is a field
as long as the butterflies say
it is a field
with their flight
it takes a long time
like light or sound or language
we have more
than six sense dialect
adjusting to time
the distance and its permanence
i have found my shortcuts
where i first took form
in the field
Copyright © 2022 by Marwa Helal. Originally published in Poem-a-Day on October 3, 2022, by the Academy of American Poets.
More like a basket
of twig and hair,
in a tree
outside my bedroom
something lived in there
you wouldn’t assume
lived in a nest.
Then I knew:
a human lived there.
And once I knew—
the nest, nearly
still in the tree.
It wasn’t about trauma, the perfect
and then the broken
in which a human
Born and lit and broken
Copyright © 2023 by Dana Levin. Originally published in Poem-a-Day on April 6, 2023, by the Academy of American Poets.
To live without the one you love
an empty dream never known
true happiness except as such youth
watching snow at window
listening to old music through morning.
Riding down that deserted street
by evening in a lonely cab
past a blighted theatre
oh god yes, I missed the chance of my life
when I gasped, when I got up and
rushed out the room
away from you.
From Supplication: Selected Poems of John Wieners, edited by Joshua Beckman, CAConrad, and Robert Dewhurst © 2015 John Wieners Literary Trust, Raymond Foye, Administrator. Reprinted with the permission of The John Wieners Literary Trust.
A stream of tender gladness,
Of filmy sun, and opal tinted skies;
Of warm midsummer air that lightly lies
In mystic rings,
Where softly swings
The music of a thousand wings
That almost tones to sadness.
Midway ’twixt earth and heaven,
A bubble in the pearly air, I seem
To float upon the sapphire floor, a dream
Of clouds of snow,
Drift with my drifting, dim and slow,
As twilight drifts to even.
The little fern-leaf, bending
Upon the brink, its green reflection greets,
And kisses soft the shadow that it meets
With touch so fine,
The border line
The keenest vision can’t define;
So perfect is the blending.
The far, fir trees that cover
The brownish hills with needles green and gold,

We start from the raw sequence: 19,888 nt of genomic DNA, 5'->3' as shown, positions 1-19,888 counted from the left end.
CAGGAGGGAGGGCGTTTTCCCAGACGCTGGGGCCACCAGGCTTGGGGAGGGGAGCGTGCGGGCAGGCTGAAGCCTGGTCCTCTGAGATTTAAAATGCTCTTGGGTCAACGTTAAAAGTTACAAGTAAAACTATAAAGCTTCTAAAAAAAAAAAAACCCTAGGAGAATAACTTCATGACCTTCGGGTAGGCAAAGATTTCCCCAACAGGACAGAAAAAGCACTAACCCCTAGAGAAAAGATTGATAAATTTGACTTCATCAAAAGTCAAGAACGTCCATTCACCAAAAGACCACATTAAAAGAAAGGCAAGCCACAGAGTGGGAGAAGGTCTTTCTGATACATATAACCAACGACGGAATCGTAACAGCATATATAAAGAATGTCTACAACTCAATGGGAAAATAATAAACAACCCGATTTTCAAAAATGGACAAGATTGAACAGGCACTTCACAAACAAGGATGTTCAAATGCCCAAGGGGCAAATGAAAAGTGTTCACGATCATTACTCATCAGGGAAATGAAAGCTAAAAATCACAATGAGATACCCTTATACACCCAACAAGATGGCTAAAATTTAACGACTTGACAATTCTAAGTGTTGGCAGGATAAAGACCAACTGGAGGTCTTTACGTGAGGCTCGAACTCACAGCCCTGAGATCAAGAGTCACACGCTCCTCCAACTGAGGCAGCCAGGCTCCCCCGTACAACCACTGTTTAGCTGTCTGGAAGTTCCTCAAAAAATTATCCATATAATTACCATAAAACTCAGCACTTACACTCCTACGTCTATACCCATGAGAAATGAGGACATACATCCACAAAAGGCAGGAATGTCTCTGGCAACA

The arching elms o’erhead, vinegrown and old,
Beneath me far,
Where not a ripple moves to mar
Shades underneath, or over.
Mine is the undertone;
The beauty, strength, and power of the land
Will never stir or bend at my command;
But all the shade
Is marred or made,
If I but dip my paddle blade;
And it is mine alone.
O! pathless world of seeming!
O! pathless life of mine whose deep ideal
Is more my own than ever was the real.
For others Fame
And Love’s red flame,
And yellow gold: I only claim
The shadows and the dreaming.
From Flint and Feather: The Complete Poems of E. Pauline Johnson (Tekahionwake) (The Musson Book Co., Limited, 1917) by Emily Pauline Johnson. This poem is in the public domain.
Even in the dream, it is long past the possible
when I uncover my breast and hold the baby
close enough to drink. How helpless he is
to resist, helpless as the mind in a deep dream
to stop and change direction. Though, on waking,
the mind remembers our grown daughters
and the room where we sleep, and beyond it,
the outside made white with smoke from a fire.
Remembers, yesterday’s eerie milk-gold light
we walked through, and stopped a moment
beside a baby fox. In the road, wasps lighted on his skull,
their black bodies beading his torn-apart torso,
while gnats and flies sipped at the glistening.
And the work of those winged things seemed a fire
chewing through manzanita and alder,
Douglas fir and cedar, the maggots and flies
and wasps carrying the forest out of the fox,
the way the fire carried the forest out of the world.
You asked then if a mother fox could feel sadness.
And because last night my mind had used a memory
of my body to deceive me, had pressed my son close,
believing if he drank, I could keep him,
I want to believe the dead fox was a twin,
a mirror image following yet behind the vixen,
the way a dream can shadow the mind,
and the mind helpless against our stillborn son